Roy Rogers, the singing "King of the Cowboys" whose straight-shooting exploits in movies and television made him a hero to generations of young fans and No. 1 at the box office, died Monday. He was 86.

His death at his home in Apple Valley was announced in a statement by his spokeswoman, Jane Hansen. He suffered from congestive heart failure, the statement said.Rogers was a Depression-era truck driver and peach picker, then a successful country singer with the Sons of the Pioneersbefore he landed a $75 a week job in 1937 as singing cowboy at Hollywood's Republic Studio.

Rogers, armed with a guitar, six-shooters and charm, rose in salary and popularity to "King of the Cowboys." For 12 years - 1943 to 1954 - he was No. 1 Western star at the box office in a magazine poll of theater operators.

Loaded with fights, always fair, and chases that corralled the bad guys, his 87 films, with names like "Under Western Stars" and "Song of Arizona," were especially popular in small towns. His television series, which ran from 1951 to 1957, and thereafter in reruns, had similar appeal.

Rogers preferred to play down violence, shooting the gun out of the villain's hand, rather than hurting the villain himself. He criticized other, more violent Westerns.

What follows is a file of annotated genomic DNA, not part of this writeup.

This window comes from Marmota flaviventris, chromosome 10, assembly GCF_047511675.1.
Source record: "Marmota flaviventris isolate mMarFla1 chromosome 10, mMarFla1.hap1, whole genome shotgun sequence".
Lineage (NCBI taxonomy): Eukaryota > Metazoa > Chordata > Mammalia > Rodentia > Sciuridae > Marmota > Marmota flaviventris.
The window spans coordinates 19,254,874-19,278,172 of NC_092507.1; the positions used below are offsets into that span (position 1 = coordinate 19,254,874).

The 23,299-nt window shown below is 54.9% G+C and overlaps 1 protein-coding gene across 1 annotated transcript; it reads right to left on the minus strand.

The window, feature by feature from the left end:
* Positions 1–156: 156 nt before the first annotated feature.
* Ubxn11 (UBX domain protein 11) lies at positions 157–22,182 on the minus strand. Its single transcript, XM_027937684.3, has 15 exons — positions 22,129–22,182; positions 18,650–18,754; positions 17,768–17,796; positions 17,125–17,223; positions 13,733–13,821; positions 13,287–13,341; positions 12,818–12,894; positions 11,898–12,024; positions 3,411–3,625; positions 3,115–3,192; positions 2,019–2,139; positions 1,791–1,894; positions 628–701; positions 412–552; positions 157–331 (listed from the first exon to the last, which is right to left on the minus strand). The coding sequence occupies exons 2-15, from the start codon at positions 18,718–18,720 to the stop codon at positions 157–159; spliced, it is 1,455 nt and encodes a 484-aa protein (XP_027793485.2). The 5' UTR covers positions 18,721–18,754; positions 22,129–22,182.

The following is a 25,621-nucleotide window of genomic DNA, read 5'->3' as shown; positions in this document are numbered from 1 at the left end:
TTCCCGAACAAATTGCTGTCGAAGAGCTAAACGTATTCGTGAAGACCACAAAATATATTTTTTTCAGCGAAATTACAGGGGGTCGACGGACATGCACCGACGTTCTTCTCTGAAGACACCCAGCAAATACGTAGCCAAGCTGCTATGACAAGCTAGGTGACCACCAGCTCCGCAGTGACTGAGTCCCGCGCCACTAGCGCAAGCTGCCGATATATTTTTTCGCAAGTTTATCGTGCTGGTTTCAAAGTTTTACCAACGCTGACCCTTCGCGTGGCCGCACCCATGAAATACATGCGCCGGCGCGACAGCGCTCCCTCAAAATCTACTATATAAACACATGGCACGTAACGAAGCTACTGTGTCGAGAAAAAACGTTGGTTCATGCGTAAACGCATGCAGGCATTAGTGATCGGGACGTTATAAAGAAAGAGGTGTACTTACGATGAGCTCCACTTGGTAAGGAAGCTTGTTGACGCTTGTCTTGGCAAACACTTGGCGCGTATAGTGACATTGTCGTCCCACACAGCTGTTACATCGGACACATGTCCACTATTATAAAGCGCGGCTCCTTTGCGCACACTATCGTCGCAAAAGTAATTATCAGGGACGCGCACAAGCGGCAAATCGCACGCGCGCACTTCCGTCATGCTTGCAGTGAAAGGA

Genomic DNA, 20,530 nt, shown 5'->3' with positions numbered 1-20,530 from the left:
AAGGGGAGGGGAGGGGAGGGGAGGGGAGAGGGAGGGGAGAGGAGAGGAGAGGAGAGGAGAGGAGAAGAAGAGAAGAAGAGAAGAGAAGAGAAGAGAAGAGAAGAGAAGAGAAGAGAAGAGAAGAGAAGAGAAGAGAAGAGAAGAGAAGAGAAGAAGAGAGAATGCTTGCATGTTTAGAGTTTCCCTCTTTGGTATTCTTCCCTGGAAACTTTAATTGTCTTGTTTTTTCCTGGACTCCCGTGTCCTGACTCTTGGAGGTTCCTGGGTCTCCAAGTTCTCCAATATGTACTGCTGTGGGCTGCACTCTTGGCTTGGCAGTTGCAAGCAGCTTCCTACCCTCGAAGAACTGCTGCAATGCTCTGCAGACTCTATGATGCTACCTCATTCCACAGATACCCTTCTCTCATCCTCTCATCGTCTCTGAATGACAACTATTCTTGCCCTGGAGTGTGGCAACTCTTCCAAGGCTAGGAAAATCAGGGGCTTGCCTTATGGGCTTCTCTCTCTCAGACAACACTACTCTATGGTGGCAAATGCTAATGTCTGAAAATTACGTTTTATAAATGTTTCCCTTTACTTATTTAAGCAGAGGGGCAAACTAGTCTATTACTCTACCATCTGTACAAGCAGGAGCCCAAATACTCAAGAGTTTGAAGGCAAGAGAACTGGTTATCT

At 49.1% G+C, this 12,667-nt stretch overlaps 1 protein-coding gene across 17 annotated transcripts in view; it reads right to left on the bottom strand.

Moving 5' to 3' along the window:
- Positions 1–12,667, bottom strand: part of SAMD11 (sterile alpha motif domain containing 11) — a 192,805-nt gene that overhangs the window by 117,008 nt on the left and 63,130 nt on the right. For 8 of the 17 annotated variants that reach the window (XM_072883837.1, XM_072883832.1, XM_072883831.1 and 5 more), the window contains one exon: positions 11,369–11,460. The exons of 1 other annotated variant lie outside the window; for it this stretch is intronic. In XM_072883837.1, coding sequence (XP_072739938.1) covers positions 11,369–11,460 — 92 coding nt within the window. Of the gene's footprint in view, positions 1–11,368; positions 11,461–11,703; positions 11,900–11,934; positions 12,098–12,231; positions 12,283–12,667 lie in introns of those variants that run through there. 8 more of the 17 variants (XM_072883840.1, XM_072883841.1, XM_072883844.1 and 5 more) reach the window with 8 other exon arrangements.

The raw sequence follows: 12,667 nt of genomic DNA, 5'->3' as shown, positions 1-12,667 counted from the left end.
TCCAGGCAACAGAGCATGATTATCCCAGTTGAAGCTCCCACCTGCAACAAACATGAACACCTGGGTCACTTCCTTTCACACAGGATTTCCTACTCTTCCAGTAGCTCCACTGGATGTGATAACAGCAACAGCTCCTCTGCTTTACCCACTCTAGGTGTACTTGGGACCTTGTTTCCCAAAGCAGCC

"When I was a boy, our parents taught us that hitting below the belt was a cowardly thing," he once said. "I don't believe this kind of thing is `entertainment' no matter how you look at it."

In many films and in the television series, he co-starred with Dale Evans, whom he married in 1947. She was the cowriter of "Happy Trails to You," which became their theme song. Featured were his famous palomino horse, Trigger, his dog, Bullet, and her horse, Buttermilk. His sidekick in films was bewhiskered Gabby Hayes, in television Pat Brady.

Rogers' rodeo grossed $425,000 on a tour of state fairs, and he estimated it cost $30,000 in 1960 just to answer his fan mail.

"I'm an introvert at heart," Rogers once said. "And show business - even though I've loved it so much - has always been hard for me."

It made him a millionaire, though. His investments included real estate, a chain of restaurants bearing his name and a TV production company.

"He came from nothing. He earned everything he ever had and remained a modest, simple man," film critic Leonard Maltin said.

"He portrayed himself as a good, honest man and that's what he was."

In June 1967, he and Miss Evans opened an 18,000-square-foot museum in Victorville, near their Apple Valley home some 90 miles east of Los Angeles. On display are a variety of Rogers memorabilia - including Trigger, stuffed and mounted in a rearing posture after his death in 1965.

Rogers is survived by Miss Evans; his son by his first marriage, Roy Rogers Jr.; daughter by his first marriage, Linda Lou Johnson; adopted daughter by his first marriage, Cheryl Barnett; adopted daughter of Rogers and Miss Evans, Dodie Sailors; 15 grandchildren and 33 great-grandchildren.